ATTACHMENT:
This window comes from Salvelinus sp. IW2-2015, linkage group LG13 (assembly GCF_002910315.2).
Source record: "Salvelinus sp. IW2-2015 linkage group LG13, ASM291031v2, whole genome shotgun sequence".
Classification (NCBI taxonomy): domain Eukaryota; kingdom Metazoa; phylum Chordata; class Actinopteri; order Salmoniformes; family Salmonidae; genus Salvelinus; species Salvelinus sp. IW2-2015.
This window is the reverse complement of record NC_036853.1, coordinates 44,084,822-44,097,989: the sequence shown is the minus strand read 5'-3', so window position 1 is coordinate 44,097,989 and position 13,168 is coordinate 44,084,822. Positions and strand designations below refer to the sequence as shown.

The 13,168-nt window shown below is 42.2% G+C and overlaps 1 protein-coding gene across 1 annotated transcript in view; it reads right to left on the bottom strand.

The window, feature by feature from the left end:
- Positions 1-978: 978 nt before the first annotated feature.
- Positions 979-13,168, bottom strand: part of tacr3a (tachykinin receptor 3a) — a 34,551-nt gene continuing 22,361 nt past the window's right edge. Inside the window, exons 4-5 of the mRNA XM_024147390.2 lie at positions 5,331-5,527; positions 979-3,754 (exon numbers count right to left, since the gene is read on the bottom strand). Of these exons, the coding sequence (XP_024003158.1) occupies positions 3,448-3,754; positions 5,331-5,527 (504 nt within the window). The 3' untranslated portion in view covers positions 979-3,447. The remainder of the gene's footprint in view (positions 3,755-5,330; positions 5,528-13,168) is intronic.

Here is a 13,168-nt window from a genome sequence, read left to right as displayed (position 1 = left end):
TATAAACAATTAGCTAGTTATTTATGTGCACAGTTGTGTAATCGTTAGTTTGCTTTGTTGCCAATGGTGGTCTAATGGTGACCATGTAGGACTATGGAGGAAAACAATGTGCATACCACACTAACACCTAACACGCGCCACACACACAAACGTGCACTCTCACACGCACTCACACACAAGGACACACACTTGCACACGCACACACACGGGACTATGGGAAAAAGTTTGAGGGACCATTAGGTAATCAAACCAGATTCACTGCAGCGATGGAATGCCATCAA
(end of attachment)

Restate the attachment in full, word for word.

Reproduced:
This window comes from Salvelinus sp. IW2-2015, linkage group LG13 (assembly GCF_002910315.2).
Source record: "Salvelinus sp. IW2-2015 linkage group LG13, ASM291031v2, whole genome shotgun sequence".
Classification (NCBI taxonomy): domain Eukaryota; kingdom Metazoa; phylum Chordata; class Actinopteri; order Salmoniformes; family Salmonidae; genus Salvelinus; species Salvelinus sp. IW2-2015.
This window is the reverse complement of record NC_036853.1, coordinates 44,084,822-44,097,989: the sequence shown is the minus strand read 5'-3', so window position 1 is coordinate 44,097,989 and position 13,168 is coordinate 44,084,822. Positions and strand designations below refer to the sequence as shown.

The 13,168-nt window shown below is 42.2% G+C and overlaps 1 protein-coding gene across 1 annotated transcript in view; it reads right to left on the bottom strand.

The window, feature by feature from the left end:
- Positions 1-978: 978 nt before the first annotated feature.
- Positions 979-13,168, bottom strand: part of tacr3a (tachykinin receptor 3a) — a 34,551-nt gene continuing 22,361 nt past the window's right edge. Inside the window, exons 4-5 of the mRNA XM_024147390.2 lie at positions 5,331-5,527; positions 979-3,754 (exon numbers count right to left, since the gene is read on the bottom strand). Of these exons, the coding sequence (XP_024003158.1) occupies positions 3,448-3,754; positions 5,331-5,527 (504 nt within the window). The 3' untranslated portion in view covers positions 979-3,447. The remainder of the gene's footprint in view (positions 3,755-5,330; positions 5,528-13,168) is intronic.

Here is a 13,168-nt window from a genome sequence, read left to right as displayed (position 1 = left end):
TATAAACAATTAGCTAGTTATTTATGTGCACAGTTGTGTAATCGTTAGTTTGCTTTGTTGCCAATGGTGGTCTAATGGTGACCATGTAGGACTATGGAGGAAAACAATGTGCATACCACACTAACACCTAACACGCGCCACACACACAAACGTGCACTCTCACACGCACTCACACACAAGGACACACACTTGCACACGCACACACACGGGACTATGGGAAAAAGTTTGAGGGACCATTAGGTAATCAAACCAGATTCACTGCAGCGATGGAATGCCATCAA